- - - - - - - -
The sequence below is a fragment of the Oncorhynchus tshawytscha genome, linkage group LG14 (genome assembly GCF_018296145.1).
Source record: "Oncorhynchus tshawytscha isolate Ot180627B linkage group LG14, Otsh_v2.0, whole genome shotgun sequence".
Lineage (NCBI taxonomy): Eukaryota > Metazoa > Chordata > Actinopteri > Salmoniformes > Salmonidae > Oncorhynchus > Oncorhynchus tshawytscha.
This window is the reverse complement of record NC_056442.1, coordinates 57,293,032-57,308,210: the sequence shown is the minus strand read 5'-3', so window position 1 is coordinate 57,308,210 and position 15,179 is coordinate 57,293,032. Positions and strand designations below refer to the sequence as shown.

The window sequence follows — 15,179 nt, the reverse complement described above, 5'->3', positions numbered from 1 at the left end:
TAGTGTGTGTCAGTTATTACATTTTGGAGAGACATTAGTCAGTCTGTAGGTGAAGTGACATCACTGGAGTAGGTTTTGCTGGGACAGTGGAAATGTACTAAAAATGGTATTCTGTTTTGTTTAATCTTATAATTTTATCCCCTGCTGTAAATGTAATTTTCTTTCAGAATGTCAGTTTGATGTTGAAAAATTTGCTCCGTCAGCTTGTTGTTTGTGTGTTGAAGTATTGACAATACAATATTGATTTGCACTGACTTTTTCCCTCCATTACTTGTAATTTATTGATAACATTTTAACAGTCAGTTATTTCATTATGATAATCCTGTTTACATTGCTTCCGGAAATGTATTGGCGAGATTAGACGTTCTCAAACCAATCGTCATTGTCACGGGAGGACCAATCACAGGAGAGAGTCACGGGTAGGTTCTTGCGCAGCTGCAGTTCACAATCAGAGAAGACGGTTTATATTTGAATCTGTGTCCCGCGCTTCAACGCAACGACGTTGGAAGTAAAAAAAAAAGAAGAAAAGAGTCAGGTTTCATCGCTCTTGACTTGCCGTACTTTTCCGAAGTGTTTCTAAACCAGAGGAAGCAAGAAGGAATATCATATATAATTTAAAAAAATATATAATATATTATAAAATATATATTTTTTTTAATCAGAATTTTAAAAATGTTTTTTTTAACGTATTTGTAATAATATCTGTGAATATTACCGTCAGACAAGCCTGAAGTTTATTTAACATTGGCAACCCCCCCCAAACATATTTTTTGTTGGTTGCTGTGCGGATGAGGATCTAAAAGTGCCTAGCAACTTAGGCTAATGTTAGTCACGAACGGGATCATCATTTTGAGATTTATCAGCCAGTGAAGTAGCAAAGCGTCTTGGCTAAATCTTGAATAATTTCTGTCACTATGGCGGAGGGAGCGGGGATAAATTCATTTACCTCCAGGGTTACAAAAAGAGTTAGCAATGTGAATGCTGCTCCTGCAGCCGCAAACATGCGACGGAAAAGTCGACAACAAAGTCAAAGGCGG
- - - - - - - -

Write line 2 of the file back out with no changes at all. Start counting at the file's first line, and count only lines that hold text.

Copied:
Source record: "Oncorhynchus tshawytscha isolate Ot180627B linkage group LG14, Otsh_v2.0, whole genome shotgun sequence".